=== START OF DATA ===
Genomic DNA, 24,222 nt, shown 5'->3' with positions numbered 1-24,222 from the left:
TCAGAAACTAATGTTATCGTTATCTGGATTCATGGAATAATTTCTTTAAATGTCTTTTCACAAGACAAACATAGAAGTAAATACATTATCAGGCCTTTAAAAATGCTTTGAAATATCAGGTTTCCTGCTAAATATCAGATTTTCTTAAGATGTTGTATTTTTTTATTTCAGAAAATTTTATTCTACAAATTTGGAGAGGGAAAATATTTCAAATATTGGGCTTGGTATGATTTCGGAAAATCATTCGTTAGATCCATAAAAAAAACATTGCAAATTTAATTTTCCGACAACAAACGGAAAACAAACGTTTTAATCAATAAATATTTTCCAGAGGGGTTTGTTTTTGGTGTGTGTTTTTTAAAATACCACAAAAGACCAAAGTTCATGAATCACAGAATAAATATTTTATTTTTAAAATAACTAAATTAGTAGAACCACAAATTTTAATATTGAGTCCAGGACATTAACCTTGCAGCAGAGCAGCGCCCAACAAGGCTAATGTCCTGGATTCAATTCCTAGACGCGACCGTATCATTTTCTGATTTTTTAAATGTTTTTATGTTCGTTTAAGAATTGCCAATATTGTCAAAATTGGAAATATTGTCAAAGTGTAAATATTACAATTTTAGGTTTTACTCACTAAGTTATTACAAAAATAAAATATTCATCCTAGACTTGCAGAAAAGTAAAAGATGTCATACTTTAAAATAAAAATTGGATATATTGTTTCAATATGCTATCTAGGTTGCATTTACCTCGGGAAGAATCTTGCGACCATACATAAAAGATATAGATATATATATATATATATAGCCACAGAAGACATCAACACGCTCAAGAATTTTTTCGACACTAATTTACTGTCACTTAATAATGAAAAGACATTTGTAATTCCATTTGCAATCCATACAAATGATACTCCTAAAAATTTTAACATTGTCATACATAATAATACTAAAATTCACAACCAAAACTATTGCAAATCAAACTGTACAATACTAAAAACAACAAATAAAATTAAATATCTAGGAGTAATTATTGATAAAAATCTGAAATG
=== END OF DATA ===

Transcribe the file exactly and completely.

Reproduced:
Genomic DNA, 24,222 nt, shown 5'->3' with positions numbered 1-24,222 from the left:
TCAGAAACTAATGTTATCGTTATCTGGATTCATGGAATAATTTCTTTAAATGTCTTTTCACAAGACAAACATAGAAGTAAATACATTATCAGGCCTTTAAAAATGCTTTGAAATATCAGGTTTCCTGCTAAATATCAGATTTTCTTAAGATGTTGTATTTTTTTATTTCAGAAAATTTTATTCTACAAATTTGGAGAGGGAAAATATTTCAAATATTGGGCTTGGTATGATTTCGGAAAATCATTCGTTAGATCCATAAAAAAAACATTGCAAATTTAATTTTCCGACAACAAACGGAAAACAAACGTTTTAATCAATAAATATTTTCCAGAGGGGTTTGTTTTTGGTGTGTGTTTTTTAAAATACCACAAAAGACCAAAGTTCATGAATCACAGAATAAATATTTTATTTTTAAAATAACTAAATTAGTAGAACCACAAATTTTAATATTGAGTCCAGGACATTAACCTTGCAGCAGAGCAGCGCCCAACAAGGCTAATGTCCTGGATTCAATTCCTAGACGCGACCGTATCATTTTCTGATTTTTTAAATGTTTTTATGTTCGTTTAAGAATTGCCAATATTGTCAAAATTGGAAATATTGTCAAAGTGTAAATATTACAATTTTAGGTTTTACTCACTAAGTTATTACAAAAATAAAATATTCATCCTAGACTTGCAGAAAAGTAAAAGATGTCATACTTTAAAATAAAAATTGGATATATTGTTTCAATATGCTATCTAGGTTGCATTTACCTCGGGAAGAATCTTGCGACCATACATAAAAGATATAGATATATATATATATATATAGCCACAGAAGACATCAACACGCTCAAGAATTTTTTCGACACTAATTTACTGTCACTTAATAATGAAAAGACATTTGTAATTCCATTTGCAATCCATACAAATGATACTCCTAAAAATTTTAACATTGTCATACATAATAATACTAAAATTCACAACCAAAACTATTGCAAATCAAACTGTACAATACTAAAAACAACAAATAAAATTAAATATCTAGGAGTAATTATTGATAAAAATCTGAAATG